You went to South Korea in September 2003 to take part in the UK-Korea Fantasy Publishing Forum, and worked withtheir government's creative agency, KOCCA, to involve UK SF/Fantasy authors in Korean animation projects.

Can you give us an update on this?

I put all the major SF agents in London in touch with Korean publishers, after which I bowed out! The overseas publisher commissions the translation, and many, many UK and US authors are published through Europe and the Far East, which are big markets for this genre.

Jarrold, Graham Joyce and Chaz Brenchley
Worldcon 2005 in Glasgow
I see from your "Quotes" page that you have acted as "script doctor" for some big names including Michael Moorcock. Is it possible/allowed for you to explain what the original scene was like and how it changed because of your ministrations? No, I edited Mike when I was with S&S, but the authors who have kindly supplied quotes for the website are those I worked with when I was five-days-a- week in publishing. The Script Doctor work is mostly with unpublished writers who want someone like me to give them editorial thoughts and notes on a novel so they can rewrite it before submitting to agents or publishers.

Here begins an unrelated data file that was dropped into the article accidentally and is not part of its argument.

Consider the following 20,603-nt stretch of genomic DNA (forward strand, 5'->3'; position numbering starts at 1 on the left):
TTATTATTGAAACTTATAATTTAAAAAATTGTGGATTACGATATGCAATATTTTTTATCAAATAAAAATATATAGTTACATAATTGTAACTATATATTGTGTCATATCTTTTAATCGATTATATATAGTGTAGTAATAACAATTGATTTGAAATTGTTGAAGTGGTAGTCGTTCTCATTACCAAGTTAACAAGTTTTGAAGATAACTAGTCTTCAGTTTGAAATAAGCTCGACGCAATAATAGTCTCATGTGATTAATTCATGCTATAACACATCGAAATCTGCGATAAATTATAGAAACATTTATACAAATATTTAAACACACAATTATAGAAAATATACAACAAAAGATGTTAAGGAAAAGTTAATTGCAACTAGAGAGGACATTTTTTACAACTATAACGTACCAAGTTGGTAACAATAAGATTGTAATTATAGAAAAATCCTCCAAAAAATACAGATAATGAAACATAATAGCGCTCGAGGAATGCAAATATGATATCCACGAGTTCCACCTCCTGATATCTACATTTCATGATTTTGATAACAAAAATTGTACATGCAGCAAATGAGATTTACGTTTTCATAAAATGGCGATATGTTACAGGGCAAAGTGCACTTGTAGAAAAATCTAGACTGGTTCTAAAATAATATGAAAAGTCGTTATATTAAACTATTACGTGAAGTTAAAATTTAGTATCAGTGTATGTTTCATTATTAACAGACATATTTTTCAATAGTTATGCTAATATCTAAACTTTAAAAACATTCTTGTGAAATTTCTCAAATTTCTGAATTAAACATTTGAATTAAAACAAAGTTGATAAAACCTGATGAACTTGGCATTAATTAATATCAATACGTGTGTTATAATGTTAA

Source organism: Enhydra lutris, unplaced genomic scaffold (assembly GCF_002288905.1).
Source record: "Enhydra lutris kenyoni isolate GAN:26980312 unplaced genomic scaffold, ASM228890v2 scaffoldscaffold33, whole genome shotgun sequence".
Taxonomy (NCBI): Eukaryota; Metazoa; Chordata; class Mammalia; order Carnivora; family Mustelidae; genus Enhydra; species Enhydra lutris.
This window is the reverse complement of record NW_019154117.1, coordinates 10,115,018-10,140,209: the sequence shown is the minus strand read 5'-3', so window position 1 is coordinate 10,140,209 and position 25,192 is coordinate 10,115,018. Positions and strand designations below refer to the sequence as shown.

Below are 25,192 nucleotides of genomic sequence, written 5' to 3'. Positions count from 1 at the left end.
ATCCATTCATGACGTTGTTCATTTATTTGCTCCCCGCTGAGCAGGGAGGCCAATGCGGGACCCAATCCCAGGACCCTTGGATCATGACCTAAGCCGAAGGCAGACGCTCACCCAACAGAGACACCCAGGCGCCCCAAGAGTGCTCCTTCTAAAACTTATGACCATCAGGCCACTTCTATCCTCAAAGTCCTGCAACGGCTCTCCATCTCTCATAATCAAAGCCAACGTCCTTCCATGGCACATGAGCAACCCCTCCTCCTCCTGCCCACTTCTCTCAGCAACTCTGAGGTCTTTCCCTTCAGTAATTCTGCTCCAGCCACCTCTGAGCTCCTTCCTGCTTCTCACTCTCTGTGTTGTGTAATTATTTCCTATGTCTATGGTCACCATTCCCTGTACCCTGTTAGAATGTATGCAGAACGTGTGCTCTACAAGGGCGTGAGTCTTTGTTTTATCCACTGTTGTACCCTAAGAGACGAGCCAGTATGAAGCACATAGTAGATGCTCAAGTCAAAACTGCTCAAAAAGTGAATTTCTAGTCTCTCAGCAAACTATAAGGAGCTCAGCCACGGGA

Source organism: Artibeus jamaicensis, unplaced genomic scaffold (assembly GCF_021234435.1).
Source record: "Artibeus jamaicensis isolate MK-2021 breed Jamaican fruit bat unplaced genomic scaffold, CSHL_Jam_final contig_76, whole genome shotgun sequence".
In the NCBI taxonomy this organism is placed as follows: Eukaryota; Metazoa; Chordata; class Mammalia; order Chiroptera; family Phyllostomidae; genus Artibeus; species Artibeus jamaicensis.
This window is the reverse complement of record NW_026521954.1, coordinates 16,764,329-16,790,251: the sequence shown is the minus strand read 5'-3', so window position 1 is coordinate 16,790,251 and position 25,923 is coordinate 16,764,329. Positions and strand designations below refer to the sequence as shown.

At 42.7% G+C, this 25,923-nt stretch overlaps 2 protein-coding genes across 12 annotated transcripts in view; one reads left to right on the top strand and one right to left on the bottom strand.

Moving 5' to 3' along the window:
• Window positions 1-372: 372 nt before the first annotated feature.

You're now an agent. Does this mean you no longer work for publishers - as that'd be conflict of interest? Why did you make the change? Different worlds to conquer? I still edit for publishers, but obviously not one of the books I've sold them! The agency is relatively new and, as a couple of highly-placed publishers said, if I get to the end of 2008 making 50% of my income from the agency I will be doing very well. I'm on course to achieve that.
From your website: "Caitlin Blasdell of Liza Dawson Associates in New York, representing the John Jarrold Literary Agency, has concluded a three-book deal with Fleetwood Robbins of Del Rey Books."